Sadly we live in a world where armed conflict affects millions of people. And our ever expanding technoscience advances mean that we are constantly faced with ethical dilemmas no humans before us have ever faced. Questions on which I have been consulted recently include what are the ethics of waging drone warfare? How should we deal with the “dual use” research that is intended to help us to develop biodefence strategies, but which could also be used to create bioweapons for biowarfare? Are certain kinds of research inherently wrong and must never be undertaken, for instance, the genetic manipulation of human embryos to make them fearless or hyper-aggressive soldiers, when they become young adults?

It can take great courage to say “no” to something we believe to be inherently wrong, especially when those with power over us want us to say “yes.” Society has always looked to the military to display great physical courage and has been inspired by their doing so, even to the extent of sacrificing their lives to protect the rest of us. But today, we must also call on your moral courage, the courage to say “no” to what you believe to be ethically and morally wrong. Doing so can involve fear, just as the exercise of physical courage does…

Sometimes, for a variety of reasons, it’s very difficult to “do ethics.” Ethical conflict occurs when we disagree about what ethics requires; ethical distress is when we know that unethical conduct is taking place, but it seems an overwhelming task to prevent it, including because doing so faces us with harms or risks to ourselves. But we shouldn’t give up in despair — good guys do win out, even if only in the long run. Let me tell you about a remarkable paper I heard at a conference on the history and philosophy of science.

We used to refer to philosophers as spending their days counting how many angels could sit on the head of a pin. Today, they are using computers to create sequential, computer-generated, decision-making sets. They generate, for instance, five thousand consecutive decisions or ten thousand consecutive decisions.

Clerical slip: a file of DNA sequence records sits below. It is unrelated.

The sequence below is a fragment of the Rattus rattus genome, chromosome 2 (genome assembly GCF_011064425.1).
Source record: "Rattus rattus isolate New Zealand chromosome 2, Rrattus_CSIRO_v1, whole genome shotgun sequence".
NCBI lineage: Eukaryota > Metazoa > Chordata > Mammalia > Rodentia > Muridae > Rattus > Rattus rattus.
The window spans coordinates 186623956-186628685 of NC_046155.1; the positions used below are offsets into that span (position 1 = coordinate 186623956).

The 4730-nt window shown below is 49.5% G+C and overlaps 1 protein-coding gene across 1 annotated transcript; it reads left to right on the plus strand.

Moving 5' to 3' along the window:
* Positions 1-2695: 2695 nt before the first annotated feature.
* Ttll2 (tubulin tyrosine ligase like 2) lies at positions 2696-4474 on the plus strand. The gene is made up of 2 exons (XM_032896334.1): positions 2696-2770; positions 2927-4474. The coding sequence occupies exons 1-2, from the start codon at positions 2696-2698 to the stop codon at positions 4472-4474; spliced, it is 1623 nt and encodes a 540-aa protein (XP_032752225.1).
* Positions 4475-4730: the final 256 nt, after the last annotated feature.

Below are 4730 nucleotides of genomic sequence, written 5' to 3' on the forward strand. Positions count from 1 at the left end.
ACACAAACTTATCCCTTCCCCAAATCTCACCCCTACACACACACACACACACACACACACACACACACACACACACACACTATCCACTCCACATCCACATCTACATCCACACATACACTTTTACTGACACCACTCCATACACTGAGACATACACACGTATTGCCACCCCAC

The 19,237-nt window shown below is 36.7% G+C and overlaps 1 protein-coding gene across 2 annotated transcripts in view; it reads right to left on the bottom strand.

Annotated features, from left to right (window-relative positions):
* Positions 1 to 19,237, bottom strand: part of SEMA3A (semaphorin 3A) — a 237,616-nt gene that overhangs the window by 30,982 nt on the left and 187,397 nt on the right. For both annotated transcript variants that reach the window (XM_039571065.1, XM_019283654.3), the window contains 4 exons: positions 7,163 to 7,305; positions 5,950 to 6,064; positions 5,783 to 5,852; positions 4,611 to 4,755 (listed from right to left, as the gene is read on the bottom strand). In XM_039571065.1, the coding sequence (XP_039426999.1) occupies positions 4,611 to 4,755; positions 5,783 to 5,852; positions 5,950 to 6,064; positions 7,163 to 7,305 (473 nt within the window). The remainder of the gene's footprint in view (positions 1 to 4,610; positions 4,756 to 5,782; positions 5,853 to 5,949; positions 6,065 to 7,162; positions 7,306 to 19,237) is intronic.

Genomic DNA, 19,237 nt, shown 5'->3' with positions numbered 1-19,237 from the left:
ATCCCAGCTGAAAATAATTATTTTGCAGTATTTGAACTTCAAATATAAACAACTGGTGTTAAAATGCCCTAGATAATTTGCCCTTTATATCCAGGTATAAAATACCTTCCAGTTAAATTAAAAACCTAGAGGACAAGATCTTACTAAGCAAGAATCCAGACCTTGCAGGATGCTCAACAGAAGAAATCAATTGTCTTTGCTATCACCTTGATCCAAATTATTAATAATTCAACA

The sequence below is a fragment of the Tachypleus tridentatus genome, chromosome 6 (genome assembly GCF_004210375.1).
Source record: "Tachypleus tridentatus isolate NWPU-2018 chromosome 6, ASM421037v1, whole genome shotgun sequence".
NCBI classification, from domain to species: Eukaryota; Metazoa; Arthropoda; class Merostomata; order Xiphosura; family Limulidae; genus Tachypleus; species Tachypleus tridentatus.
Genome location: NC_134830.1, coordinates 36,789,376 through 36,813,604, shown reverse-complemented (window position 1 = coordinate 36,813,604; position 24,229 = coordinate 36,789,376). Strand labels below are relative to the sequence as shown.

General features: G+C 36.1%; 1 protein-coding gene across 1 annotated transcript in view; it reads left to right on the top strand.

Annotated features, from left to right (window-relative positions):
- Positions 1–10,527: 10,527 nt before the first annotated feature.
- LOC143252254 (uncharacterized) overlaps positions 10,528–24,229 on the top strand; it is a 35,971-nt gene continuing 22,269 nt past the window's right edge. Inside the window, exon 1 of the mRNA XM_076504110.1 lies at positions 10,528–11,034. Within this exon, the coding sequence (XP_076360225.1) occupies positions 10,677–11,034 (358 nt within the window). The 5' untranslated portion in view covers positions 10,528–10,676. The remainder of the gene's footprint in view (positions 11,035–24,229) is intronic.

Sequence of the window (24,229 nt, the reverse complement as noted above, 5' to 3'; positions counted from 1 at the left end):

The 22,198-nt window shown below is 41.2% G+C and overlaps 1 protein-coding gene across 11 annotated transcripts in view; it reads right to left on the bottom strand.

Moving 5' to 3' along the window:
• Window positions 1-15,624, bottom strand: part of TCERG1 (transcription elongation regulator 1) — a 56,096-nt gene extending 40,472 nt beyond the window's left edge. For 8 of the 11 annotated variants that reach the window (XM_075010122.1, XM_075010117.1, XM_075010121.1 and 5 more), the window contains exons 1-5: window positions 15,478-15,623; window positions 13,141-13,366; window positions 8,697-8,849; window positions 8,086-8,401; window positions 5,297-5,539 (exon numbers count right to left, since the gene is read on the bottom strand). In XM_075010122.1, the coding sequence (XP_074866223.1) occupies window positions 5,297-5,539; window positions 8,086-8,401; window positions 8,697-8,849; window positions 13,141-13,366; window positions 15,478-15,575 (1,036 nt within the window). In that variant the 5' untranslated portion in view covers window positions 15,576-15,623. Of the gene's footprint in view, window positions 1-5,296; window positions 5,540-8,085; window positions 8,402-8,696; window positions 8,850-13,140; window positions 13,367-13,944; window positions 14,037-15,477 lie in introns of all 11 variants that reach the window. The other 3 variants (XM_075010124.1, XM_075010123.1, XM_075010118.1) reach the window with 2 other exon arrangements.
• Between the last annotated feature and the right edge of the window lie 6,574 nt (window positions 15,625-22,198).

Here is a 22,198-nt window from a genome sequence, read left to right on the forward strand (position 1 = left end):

In one of these experiments, the philosophers started with two equal-sized groups of decision makers: one they called rats, the other lemmings. The rats (the bad guys) were represented by tiny red squares. They always decided just in their own self-interest and without regard to the welfare of others. The lemmings (the good guys) were yellow squares. They did the opposite; they tried to protect others, their relationships and the community, as well as themselves. At first, the rats won hands down. Initially, the yellow squares disappeared very quickly; the lemmings were losing badly. But eventually, the lemmings started to come back; yellow squares began to appear among the red ones.

What was extremely interesting and the most important message from this study was that as long as a small cohesive cluster of lemmings remained, they were not lost forever; they came back — eventually ethics was spreading again throughout the society. But if that small group was lost, if their number fell below a small critical mass, the whole graph turned red and could not be reversed. So, one ethical person plus a few ethical friends who all support each other really matters ethically.

It’s a message that’s both hopeful and fearful. A few ethical voices crying in the wilderness do matter and can make a major difference. But loss of those voices causes a complete loss of ethics. You must make sure that doesn’t happen, because military victories without the accompanying embedded ethics would indeed be hollow victories.

Margaret Somerville
Margaret Somerville is Professor of Bioethics at University of Notre Dame Australia. She was previously Samuel Gale Professor of Law at McGill University.

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